Menu
The New Contemporary Art Magazine

Presidential Portraits by Kehinde Wiley, Amy Sherald Unveiled

Four months after it was announced that Kehinde Wiley and Amy Sherald would be painting the presidential portraits for former President Barack Obama and First Lady Michelle Obama, the pieces have been unveiled. Wiley, who was the cover artist for Hi-Fructose Vol. 36, debuted a characteristically vibrant and absorbing portrait for the 44th President of the United States, seated against an overgrowth of flowers and foliage. Sherald’s striking painting of the former first lady implemented a dress with a design reminiscent of the work of Dutch abstract painter Piet Mondrian. Sherald was last mentioned on HiFructose.com here.

Four months after it was announced that Kehinde Wiley and Amy Sherald would be painting the presidential portraits for former President Barack Obama and First Lady Michelle Obama, the pieces have been unveiled. Wiley, who was the cover artist for Hi-Fructose Vol. 36, debuted a characteristically vibrant and absorbing portrait for the 44th President of the United States, seated against an overgrowth of flowers and foliage. Sherald’s striking painting of the former first lady implemented a dress with a design reminiscent of the work of Dutch abstract painter Piet Mondrian. Sherald was last mentioned on HiFructose.com here.

Wiley says that the flowers are a “nod toward his personal story … There are flowers that point toward Kenya; there are flowers that point toward Hawaii. In a very symbolic way, what I am doing is charting his path on Earth through those plants that weave their way … There’s a fight going on between him and the plants in the foreground that are trying to announce themselves underneath his feet. Who gets to be the star of the show: The story or the man who inhabits that story?”

Sherald offers insight on how Michelle Obama, as a person, continues to inspire her: “The act of Michelle Obama being her authentic statement that engaged all of us. What you represent to this country is an ideal: a human being with integrity, intellect, and compassion. And the paintings I create aspire to express these attributes.”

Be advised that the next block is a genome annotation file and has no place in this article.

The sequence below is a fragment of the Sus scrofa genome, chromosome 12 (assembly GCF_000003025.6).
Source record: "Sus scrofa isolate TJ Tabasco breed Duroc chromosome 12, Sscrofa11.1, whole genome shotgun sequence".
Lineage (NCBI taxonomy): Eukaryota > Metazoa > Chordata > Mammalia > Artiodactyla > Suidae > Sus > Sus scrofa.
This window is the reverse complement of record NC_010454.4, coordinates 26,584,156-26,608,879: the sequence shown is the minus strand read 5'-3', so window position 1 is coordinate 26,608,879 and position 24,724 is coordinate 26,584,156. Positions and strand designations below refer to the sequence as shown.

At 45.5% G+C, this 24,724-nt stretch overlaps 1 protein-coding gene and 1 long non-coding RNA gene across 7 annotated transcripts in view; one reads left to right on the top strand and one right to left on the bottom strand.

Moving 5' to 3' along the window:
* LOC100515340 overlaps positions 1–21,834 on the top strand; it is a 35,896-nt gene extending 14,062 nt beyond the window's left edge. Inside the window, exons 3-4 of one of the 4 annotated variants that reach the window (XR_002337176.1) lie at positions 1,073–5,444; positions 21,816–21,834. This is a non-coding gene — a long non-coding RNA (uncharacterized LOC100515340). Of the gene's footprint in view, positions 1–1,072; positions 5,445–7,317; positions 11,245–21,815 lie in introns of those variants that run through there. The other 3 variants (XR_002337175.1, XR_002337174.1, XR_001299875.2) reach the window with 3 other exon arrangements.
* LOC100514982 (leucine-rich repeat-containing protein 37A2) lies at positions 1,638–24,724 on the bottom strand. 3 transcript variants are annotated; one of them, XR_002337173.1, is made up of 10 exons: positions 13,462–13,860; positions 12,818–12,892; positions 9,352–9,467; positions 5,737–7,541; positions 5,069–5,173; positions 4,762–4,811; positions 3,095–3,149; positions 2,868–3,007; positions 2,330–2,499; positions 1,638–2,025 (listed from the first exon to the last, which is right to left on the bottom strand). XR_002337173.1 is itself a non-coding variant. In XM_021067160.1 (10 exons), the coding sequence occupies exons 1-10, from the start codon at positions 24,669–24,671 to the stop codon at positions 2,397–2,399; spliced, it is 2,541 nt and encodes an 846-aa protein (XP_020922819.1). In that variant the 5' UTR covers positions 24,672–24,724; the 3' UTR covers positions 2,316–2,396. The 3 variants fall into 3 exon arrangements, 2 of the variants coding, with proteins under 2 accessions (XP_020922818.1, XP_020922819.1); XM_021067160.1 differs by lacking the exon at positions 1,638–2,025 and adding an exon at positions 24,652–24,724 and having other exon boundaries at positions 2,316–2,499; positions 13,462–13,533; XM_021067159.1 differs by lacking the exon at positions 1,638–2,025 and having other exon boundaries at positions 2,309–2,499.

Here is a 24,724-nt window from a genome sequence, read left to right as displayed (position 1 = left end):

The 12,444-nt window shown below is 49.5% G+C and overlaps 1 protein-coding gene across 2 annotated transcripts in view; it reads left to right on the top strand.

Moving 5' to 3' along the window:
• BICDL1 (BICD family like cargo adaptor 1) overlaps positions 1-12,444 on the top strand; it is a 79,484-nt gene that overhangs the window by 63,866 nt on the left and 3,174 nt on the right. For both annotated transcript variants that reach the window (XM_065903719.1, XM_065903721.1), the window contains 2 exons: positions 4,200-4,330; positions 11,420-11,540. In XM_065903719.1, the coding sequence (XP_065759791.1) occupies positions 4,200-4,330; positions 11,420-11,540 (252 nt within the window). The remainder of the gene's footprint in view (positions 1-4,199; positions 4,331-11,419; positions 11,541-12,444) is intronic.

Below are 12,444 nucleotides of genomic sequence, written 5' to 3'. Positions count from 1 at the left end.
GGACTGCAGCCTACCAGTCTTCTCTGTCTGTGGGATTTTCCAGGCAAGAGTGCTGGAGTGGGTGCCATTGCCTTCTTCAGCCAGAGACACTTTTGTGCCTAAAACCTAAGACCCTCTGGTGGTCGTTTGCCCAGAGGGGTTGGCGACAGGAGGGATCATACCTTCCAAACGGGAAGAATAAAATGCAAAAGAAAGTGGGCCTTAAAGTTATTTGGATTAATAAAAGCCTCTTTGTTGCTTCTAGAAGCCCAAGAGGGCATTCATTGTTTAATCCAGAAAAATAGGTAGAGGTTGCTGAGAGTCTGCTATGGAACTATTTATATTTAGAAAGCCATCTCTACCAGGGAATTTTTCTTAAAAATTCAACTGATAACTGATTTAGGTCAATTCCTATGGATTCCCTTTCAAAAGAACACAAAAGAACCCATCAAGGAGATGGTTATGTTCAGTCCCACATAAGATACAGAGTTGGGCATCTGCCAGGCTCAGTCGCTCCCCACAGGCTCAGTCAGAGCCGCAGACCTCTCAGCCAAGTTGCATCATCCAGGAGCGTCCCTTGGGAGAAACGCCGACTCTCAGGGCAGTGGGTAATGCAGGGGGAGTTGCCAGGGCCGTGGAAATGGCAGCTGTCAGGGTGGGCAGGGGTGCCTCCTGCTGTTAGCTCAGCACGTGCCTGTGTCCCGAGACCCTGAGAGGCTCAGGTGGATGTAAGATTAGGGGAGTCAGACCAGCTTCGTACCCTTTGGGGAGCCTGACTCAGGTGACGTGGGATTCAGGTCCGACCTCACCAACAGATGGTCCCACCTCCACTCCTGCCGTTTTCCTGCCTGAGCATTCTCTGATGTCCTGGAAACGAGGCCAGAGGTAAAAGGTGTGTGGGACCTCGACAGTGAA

See footage from the unveiling below.

Meta
Share
Facebook
Reddit
Pinterest
Email
Related Articles
Dutch painter Chris Berens's work (featured in our book Hi-Fructose Collected 3) can be described as storybook-like with a darker twist. His light, airy paintings have a luminescence about them, as if his figures and the spaces they inhabit have a crystalline translucency that imbues them a magical-feeling ambiance. Berens recently collaborated with best-selling young adult fiction author Kami Garcia on an illustration project. An artist herself, Garcia is a long-time admirer of Berens and asked him to create three new paintings to be reprinted in her forthcoming novel, Unmarked. We bring you a first look at these new pieces before they debut in the book, which hits stores later this week.
Carlo Alberto Rastelli, a painter who lives work works in Milan, blends an off-kilter palette and perspective with unexpected textures to explore humanity and art history. His works can feel at once intimate and otherworldly in how they approach depth and form. The painter attended the Academy of Fine Arts of Brera, Milan, and studied at the Academy of Fine Arts in Riga.
Crafted in Chinese ink and mineral pigment on silk, Shoichi Okumura's gorgeous compositions blend figurative and floral elements. After moving to Tokyo with his parents, Beijing-born painter would garnered global in his studies. Today, the artist’s received multiple awards for his absorbing, large-scale pieces.
Jamian Juliano-Villani, known for stirring acrylic paintings packed with dark humor and sprawling references, offers new works in a show at Massimo De Carlo London titled "Let's Kill Nicole." She offers both new paintings and sculptures in the display, which runs through Sept. 21. Juliano-Villani's work is known for pulling in a variety of familiar imagery from fashion, illustration, and other industries, with conversations emerging over what constitutes referencing versus appropriation. “Everything is a reference,” she’s insisted.

Subscribe to the Hi-Fructose Mailing List